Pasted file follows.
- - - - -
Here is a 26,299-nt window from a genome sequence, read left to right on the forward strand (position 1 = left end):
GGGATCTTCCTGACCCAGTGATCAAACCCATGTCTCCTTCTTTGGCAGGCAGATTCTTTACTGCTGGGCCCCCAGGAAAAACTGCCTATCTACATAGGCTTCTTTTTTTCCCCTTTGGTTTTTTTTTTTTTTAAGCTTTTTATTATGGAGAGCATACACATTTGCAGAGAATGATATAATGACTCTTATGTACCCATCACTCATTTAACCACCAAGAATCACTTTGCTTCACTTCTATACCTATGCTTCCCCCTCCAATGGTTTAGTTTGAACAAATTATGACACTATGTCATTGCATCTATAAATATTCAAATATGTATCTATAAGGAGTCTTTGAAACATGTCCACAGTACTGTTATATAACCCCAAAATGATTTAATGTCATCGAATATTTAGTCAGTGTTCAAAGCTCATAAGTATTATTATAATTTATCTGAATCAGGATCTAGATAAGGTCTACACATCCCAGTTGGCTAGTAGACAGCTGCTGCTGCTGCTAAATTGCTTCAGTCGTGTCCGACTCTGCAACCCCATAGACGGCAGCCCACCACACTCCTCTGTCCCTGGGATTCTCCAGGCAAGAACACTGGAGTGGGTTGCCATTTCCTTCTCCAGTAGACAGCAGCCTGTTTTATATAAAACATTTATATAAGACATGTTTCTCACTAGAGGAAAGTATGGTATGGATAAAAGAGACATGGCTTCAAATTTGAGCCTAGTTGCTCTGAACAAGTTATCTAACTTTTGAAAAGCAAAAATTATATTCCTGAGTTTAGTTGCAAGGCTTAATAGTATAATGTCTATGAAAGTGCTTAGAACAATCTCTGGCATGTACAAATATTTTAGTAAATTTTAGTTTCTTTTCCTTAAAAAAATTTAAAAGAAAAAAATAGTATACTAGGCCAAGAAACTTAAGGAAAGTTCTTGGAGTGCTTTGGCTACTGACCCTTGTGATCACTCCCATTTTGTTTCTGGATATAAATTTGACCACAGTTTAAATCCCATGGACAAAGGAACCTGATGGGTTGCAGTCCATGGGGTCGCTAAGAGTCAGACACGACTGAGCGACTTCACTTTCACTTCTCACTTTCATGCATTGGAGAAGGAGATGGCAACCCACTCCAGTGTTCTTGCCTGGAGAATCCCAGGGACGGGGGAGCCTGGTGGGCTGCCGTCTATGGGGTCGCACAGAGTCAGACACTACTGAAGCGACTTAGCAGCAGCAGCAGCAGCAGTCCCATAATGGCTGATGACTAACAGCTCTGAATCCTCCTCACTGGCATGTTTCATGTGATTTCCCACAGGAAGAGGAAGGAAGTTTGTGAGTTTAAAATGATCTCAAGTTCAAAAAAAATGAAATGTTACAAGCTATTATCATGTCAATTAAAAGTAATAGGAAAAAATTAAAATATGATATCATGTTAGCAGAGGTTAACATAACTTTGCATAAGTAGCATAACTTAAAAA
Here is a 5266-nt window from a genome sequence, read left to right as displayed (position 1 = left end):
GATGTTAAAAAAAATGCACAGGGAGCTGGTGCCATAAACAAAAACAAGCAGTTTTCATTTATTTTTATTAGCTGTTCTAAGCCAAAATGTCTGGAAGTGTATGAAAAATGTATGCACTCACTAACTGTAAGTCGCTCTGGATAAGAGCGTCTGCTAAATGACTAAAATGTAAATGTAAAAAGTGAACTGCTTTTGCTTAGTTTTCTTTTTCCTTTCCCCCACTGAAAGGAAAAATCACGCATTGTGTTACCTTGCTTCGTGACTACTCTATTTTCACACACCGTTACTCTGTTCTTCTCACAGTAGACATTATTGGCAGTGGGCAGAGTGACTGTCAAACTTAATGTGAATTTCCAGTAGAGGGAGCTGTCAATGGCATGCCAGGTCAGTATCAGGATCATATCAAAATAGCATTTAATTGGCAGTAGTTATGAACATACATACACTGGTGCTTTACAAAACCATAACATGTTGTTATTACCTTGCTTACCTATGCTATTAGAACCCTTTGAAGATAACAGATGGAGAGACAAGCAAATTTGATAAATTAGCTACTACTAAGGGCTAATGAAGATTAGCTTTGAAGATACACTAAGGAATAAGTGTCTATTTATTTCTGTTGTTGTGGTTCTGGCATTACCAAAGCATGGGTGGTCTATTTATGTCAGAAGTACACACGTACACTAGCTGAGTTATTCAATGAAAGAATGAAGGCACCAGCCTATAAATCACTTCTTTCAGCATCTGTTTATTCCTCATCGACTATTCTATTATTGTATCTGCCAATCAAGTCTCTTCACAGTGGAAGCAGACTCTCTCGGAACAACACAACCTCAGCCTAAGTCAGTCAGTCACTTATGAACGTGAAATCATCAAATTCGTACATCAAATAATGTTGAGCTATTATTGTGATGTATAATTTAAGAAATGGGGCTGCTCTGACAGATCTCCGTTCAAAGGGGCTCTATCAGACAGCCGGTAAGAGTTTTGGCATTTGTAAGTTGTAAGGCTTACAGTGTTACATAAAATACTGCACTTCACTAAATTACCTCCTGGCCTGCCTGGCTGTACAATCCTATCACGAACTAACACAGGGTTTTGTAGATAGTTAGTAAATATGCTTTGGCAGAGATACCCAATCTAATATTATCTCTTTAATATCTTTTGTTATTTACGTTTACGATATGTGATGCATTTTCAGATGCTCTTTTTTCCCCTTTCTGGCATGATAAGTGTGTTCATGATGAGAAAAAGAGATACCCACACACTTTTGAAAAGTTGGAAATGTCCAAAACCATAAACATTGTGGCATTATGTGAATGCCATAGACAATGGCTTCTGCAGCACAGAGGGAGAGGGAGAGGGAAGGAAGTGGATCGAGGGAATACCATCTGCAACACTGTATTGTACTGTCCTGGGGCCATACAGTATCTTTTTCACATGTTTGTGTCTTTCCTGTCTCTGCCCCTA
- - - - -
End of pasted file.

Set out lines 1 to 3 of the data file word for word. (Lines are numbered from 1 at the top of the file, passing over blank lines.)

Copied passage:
Here is a 26,299-nt window from a genome sequence, read left to right on the forward strand (position 1 = left end):
GGGATCTTCCTGACCCAGTGATCAAACCCATGTCTCCTTCTTTGGCAGGCAGATTCTTTACTGCTGGGCCCCCAGGAAAAACTGCCTATCTACATAGGCTTCTTTTTTTCCCCTTTGGTTTTTTTTTTTTTTAAGCTTTTTATTATGGAGAGCATACACATTTGCAGAGAATGATATAATGACTCTTATGTACCCATCACTCATTTAACCACCAAGAATCACTTTGCTTCACTTCTATACCTATGCTTCCCCCTCCAATGGTTTAGTTTGAACAAATTATGACACTATGTCATTGCATCTATAAATATTCAAATATGTATCTATAAGGAGTCTTTGAAACATGTCCACAGTACTGTTATATAACCCCAAAATGATTTAATGTCATCGAATATTTAGTCAGTGTTCAAAGCTCATAAGTATTATTATAATTTATCTGAATCAGGATCTAGATAAGGTCTACACATCCCAGTTGGCTAGTAGACAGCTGCTGCTGCTGCTAAATTGCTTCAGTCGTGTCCGACTCTGCAACCCCATAGACGGCAGCCCACCACACTCCTCTGTCCCTGGGATTCTCCAGGCAAGAACACTGGAGTGGGTTGCCATTTCCTTCTCCAGTAGACAGCAGCCTGTTTTATATAAAACATTTATATAAGACATGTTTCTCACTAGAGGAAAGTATGGTATGGATAAAAGAGACATGGCTTCAAATTTGAGCCTAGTTGCTCTGAACAAGTTATCTAACTTTTGAAAAGCAAAAATTATATTCCTGAGTTTAGTTGCAAGGCTTAATAGTATAATGTCTATGAAAGTGCTTAGAACAATCTCTGGCATGTACAAATATTTTAGTAAATTTTAGTTTCTTTTCCTTAAAAAAATTTAAAAGAAAAAAATAGTATACTAGGCCAAGAAACTTAAGGAAAGTTCTTGGAGTGCTTTGGCTACTGACCCTTGTGATCACTCCCATTTTGTTTCTGGATATAAATTTGACCACAGTTTAAATCCCATGGACAAAGGAACCTGATGGGTTGCAGTCCATGGGGTCGCTAAGAGTCAGACACGACTGAGCGACTTCACTTTCACTTCTCACTTTCATGCATTGGAGAAGGAGATGGCAACCCACTCCAGTGTTCTTGCCTGGAGAATCCCAGGGACGGGGGAGCCTGGTGGGCTGCCGTCTATGGGGTCGCACAGAGTCAGACACTACTGAAGCGACTTAGCAGCAGCAGCAGCAGCAGTCCCATAATGGCTGATGACTAACAGCTCTGAATCCTCCTCACTGGCATGTTTCATGTGATTTCCCACAGGAAGAGGAAGGAAGTTTGTGAGTTTAAAATGATCTCAAGTTCAAAAAAAATGAAATGTTACAAGCTATTATCATGTCAATTAAAAGTAATAGGAAAAAATTAAAATATGATATCATGTTAGCAGAGGTTAACATAACTTTGCATAAGTAGCATAACTTAAAAA
Here is a 5266-nt window from a genome sequence, read left to right as displayed (position 1 = left end):